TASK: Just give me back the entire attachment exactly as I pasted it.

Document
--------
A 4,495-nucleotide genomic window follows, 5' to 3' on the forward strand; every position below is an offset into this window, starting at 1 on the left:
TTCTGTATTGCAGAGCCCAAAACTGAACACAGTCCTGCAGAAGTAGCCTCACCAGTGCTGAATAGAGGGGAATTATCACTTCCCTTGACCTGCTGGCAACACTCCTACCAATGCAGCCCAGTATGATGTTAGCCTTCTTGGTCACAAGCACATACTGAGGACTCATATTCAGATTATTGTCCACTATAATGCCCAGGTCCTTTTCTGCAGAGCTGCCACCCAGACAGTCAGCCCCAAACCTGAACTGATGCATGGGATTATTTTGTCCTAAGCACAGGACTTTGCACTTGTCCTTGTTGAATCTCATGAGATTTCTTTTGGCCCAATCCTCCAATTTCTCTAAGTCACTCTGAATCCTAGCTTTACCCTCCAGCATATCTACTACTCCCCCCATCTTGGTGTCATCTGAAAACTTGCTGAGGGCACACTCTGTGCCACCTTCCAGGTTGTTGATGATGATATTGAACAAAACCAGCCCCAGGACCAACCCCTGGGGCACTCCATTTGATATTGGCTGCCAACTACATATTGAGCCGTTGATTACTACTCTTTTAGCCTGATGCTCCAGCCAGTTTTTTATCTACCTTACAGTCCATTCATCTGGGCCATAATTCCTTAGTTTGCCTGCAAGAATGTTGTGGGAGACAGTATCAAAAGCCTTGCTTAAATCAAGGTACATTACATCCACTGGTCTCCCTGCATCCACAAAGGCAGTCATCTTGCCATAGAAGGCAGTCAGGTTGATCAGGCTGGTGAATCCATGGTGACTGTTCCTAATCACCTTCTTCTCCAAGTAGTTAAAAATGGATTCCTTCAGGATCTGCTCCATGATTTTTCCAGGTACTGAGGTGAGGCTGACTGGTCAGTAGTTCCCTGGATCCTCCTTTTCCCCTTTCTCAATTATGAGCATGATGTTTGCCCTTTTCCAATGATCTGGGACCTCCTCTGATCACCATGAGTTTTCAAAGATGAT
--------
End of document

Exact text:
A 4,495-nucleotide genomic window follows, 5' to 3' on the forward strand; every position below is an offset into this window, starting at 1 on the left:
TTCTGTATTGCAGAGCCCAAAACTGAACACAGTCCTGCAGAAGTAGCCTCACCAGTGCTGAATAGAGGGGAATTATCACTTCCCTTGACCTGCTGGCAACACTCCTACCAATGCAGCCCAGTATGATGTTAGCCTTCTTGGTCACAAGCACATACTGAGGACTCATATTCAGATTATTGTCCACTATAATGCCCAGGTCCTTTTCTGCAGAGCTGCCACCCAGACAGTCAGCCCCAAACCTGAACTGATGCATGGGATTATTTTGTCCTAAGCACAGGACTTTGCACTTGTCCTTGTTGAATCTCATGAGATTTCTTTTGGCCCAATCCTCCAATTTCTCTAAGTCACTCTGAATCCTAGCTTTACCCTCCAGCATATCTACTACTCCCCCCATCTTGGTGTCATCTGAAAACTTGCTGAGGGCACACTCTGTGCCACCTTCCAGGTTGTTGATGATGATATTGAACAAAACCAGCCCCAGGACCAACCCCTGGGGCACTCCATTTGATATTGGCTGCCAACTACATATTGAGCCGTTGATTACTACTCTTTTAGCCTGATGCTCCAGCCAGTTTTTTATCTACCTTACAGTCCATTCATCTGGGCCATAATTCCTTAGTTTGCCTGCAAGAATGTTGTGGGAGACAGTATCAAAAGCCTTGCTTAAATCAAGGTACATTACATCCACTGGTCTCCCTGCATCCACAAAGGCAGTCATCTTGCCATAGAAGGCAGTCAGGTTGATCAGGCTGGTGAATCCATGGTGACTGTTCCTAATCACCTTCTTCTCCAAGTAGTTAAAAATGGATTCCTTCAGGATCTGCTCCATGATTTTTCCAGGTACTGAGGTGAGGCTGACTGGTCAGTAGTTCCCTGGATCCTCCTTTTCCCCTTTCTCAATTATGAGCATGATGTTTGCCCTTTTCCAATGATCTGGGACCTCCTCTGATCACCATGAGTTTTCAAAGATGAT